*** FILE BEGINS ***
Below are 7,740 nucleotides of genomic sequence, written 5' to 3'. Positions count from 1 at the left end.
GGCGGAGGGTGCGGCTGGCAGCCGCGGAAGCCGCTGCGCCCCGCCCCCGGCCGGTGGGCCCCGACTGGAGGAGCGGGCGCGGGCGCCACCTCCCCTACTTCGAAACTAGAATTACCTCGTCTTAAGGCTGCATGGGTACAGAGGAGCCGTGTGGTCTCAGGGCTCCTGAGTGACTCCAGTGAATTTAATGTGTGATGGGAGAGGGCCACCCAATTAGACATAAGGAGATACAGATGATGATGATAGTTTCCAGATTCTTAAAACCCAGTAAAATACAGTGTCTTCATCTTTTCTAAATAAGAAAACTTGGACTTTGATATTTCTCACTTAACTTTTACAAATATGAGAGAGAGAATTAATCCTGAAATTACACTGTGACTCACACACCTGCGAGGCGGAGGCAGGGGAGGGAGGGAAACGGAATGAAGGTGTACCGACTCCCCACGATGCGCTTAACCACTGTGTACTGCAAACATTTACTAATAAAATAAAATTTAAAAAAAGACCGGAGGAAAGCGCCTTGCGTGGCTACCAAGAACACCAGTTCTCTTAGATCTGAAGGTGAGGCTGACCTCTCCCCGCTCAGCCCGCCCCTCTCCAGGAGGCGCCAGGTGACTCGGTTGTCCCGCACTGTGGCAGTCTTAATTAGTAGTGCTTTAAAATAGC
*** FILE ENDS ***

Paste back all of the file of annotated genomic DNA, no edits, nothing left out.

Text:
Below are 7,740 nucleotides of genomic sequence, written 5' to 3'. Positions count from 1 at the left end.
GGCGGAGGGTGCGGCTGGCAGCCGCGGAAGCCGCTGCGCCCCGCCCCCGGCCGGTGGGCCCCGACTGGAGGAGCGGGCGCGGGCGCCACCTCCCCTACTTCGAAACTAGAATTACCTCGTCTTAAGGCTGCATGGGTACAGAGGAGCCGTGTGGTCTCAGGGCTCCTGAGTGACTCCAGTGAATTTAATGTGTGATGGGAGAGGGCCACCCAATTAGACATAAGGAGATACAGATGATGATGATAGTTTCCAGATTCTTAAAACCCAGTAAAATACAGTGTCTTCATCTTTTCTAAATAAGAAAACTTGGACTTTGATATTTCTCACTTAACTTTTACAAATATGAGAGAGAGAATTAATCCTGAAATTACACTGTGACTCACACACCTGCGAGGCGGAGGCAGGGGAGGGAGGGAAACGGAATGAAGGTGTACCGACTCCCCACGATGCGCTTAACCACTGTGTACTGCAAACATTTACTAATAAAATAAAATTTAAAAAAAGACCGGAGGAAAGCGCCTTGCGTGGCTACCAAGAACACCAGTTCTCTTAGATCTGAAGGTGAGGCTGACCTCTCCCCGCTCAGCCCGCCCCTCTCCAGGAGGCGCCAGGTGACTCGGTTGTCCCGCACTGTGGCAGTCTTAATTAGTAGTGCTTTAAAATAGC